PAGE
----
IBM's big hybrid-cloud gamble

Red Hat OpenShift, containers and Kubernetes are all part of Big Blue's hybrid-cloud vision as laid out by IBM's new CEO Arvind Krishna.

Gears in the form of a cloud in a binary field  >  Cloud controls
Bet Noire / Ivanastar / Getty Images

With the 2019 acquisition of open-source powerhouse Red Hat under its belt and a new cloud-savvy CEO at the helm, IBM is looking to reverse a decade of declining revenue and sagging stock prices with a bold strategy focused on hybrid cloud.

CEO Arvind Krishna, who formerly led IBM's cloud and cognitive computing division and engineered the $34 billion Red Hat acquisition, made IBM's intentions clear in a LinkedIn post to employees in his first day on the job: "Hybrid cloud and AI are the two dominant forces driving change for our clients and must have the maniacal focus of the entire company. IBM has already built enduring platforms in mainframe, services, and middleware. I believe now is the time to build a fourth platform in hybrid cloud."

The Red Hat deal closed last July and Krishna has only been CEO since April 6, so it's premature to pass judgment, although some early indications have been positive. IBM got out of the gate quickly with the announcement in August that it had transformed its entire software portfolio to run on Red Hat's OpenShift containerization platform through pre-integrated solutions called Cloud Paks. And Red Hat's quarterly revenue soared by 24% in IBM's Q4 2019 earnings report, hitting $1 billion for the first time.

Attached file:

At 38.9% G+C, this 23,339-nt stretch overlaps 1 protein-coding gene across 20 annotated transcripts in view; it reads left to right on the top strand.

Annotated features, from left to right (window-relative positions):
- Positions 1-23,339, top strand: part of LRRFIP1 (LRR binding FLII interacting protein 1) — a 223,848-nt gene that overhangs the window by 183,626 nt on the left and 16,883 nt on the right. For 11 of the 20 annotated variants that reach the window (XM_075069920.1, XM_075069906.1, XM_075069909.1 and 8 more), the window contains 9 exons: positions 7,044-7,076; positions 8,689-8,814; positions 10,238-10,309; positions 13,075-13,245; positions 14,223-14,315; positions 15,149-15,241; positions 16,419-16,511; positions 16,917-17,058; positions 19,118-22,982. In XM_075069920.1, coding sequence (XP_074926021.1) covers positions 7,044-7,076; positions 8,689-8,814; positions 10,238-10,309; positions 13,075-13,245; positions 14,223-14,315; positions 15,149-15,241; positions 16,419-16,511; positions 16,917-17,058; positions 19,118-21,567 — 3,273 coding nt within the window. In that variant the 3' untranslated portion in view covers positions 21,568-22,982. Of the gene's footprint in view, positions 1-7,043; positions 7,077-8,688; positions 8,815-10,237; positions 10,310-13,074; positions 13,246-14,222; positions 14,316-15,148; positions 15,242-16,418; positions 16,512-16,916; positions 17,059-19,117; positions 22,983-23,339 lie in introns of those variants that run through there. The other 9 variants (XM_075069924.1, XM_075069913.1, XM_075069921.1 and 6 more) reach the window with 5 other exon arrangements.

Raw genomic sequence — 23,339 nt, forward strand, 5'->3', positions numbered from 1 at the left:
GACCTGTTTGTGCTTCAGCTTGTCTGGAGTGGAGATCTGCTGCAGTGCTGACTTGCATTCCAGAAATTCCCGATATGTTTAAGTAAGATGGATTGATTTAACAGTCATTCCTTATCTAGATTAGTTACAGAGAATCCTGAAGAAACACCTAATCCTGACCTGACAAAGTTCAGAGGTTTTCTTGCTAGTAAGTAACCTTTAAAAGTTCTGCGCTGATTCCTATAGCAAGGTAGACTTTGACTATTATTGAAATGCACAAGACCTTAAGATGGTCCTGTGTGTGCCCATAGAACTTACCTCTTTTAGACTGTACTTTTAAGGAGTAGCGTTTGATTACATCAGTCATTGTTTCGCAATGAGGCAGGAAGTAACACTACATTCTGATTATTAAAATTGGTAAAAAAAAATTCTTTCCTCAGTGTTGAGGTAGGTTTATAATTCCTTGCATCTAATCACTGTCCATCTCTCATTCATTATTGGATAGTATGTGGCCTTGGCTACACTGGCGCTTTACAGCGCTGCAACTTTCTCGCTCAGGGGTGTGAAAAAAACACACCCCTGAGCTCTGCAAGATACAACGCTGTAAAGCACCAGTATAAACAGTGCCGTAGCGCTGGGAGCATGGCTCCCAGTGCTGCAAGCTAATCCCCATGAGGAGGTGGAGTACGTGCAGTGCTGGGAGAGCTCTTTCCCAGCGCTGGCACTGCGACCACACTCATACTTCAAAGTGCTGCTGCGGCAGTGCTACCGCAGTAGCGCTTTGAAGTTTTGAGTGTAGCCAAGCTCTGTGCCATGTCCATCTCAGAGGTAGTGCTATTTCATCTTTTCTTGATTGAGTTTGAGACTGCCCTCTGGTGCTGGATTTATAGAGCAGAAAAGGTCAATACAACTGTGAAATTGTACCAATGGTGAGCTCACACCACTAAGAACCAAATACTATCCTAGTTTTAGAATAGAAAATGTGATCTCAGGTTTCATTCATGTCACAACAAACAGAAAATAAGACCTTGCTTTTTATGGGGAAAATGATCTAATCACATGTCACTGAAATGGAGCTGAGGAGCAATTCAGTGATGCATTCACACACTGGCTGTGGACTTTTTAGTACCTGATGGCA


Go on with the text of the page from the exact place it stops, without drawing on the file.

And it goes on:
Of course, the COVID-19 pandemic has upended everything, and there's no way to anticipate the impact on IBM's business going forward. Other challenges facing IBM are easier to anticipate, however. They include whether the buttoned-down, bureaucratic culture of IBM can mesh with the more freewheeling Red Hat, where former CEO Jim Whitehurst is credited with fostering an atmosphere of innovation and of empowering employees at all levels of the organization. For now, IBM is maintaining Red Hat as an independent subsidiary, but skeptics wonder how that will play out.

Along the same lines, now that Whitehurst is President of IBM, how will his working relationship with 30-year IBM veteran Krishna evolve? Outgoing IBM head Ginni Rometty, and her predecessor Sam Palmisano, held both president and CEO positions, so this dual leadership setup is new to the company.

Many in the analyst community are bullish on these latest IBM moves, but there are also critics who question whether the Red Hat acquisition is the game changer that IBM believes it is, who are looking for more clarity on what IBM means by hybrid cloud, and who point out that the hybrid-cloud battlefield is crowded with formidable opponents such as Amazon, Microsoft, Google and VMware, all of whom have staked out their own hybrid strategies. (See also: VMware's ongoing reinvention)

Charles King, president and principal analyst at Pund-IT, says IBM is on the right track. "Red Hat complements IBM both tactically and strategically. The company naturally fits IBM's support for Linux and open source, and the companies have been strategic partners for many years. In addition, Red Hat's innovations in containers and Kubernetes (via its OpenShift platform) will play key roles in the continuing evolution of IBM's hybrid-cloud solutions and capabilities."

He adds that the Krishna/Whitehurst pairing leverages the complementary skills and knowledge of both men. Krishna has a deep

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